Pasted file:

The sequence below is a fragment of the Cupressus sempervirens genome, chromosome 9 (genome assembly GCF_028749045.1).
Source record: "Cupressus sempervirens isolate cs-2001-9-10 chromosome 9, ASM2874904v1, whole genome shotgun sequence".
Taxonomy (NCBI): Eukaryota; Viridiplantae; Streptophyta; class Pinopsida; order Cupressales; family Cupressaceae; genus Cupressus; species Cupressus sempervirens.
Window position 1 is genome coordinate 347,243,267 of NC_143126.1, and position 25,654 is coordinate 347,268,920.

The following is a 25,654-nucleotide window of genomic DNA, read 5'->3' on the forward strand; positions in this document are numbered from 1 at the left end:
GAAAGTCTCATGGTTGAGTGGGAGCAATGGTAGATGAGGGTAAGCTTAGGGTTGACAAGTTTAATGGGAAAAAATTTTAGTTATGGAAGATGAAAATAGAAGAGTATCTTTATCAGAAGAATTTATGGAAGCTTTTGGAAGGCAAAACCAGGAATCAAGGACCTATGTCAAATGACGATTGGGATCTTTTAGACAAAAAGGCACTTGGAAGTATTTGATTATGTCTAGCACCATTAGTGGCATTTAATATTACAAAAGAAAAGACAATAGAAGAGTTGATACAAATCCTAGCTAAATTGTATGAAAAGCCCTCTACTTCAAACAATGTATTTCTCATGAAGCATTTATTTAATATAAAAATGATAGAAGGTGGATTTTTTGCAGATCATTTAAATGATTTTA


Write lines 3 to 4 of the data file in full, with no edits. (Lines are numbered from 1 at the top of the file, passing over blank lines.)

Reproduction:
Taxonomy (NCBI): Eukaryota; Viridiplantae; Streptophyta; class Pinopsida; order Cupressales; family Cupressaceae; genus Cupressus; species Cupressus sempervirens.
Window position 1 is genome coordinate 347,243,267 of NC_143126.1, and position 25,654 is coordinate 347,268,920.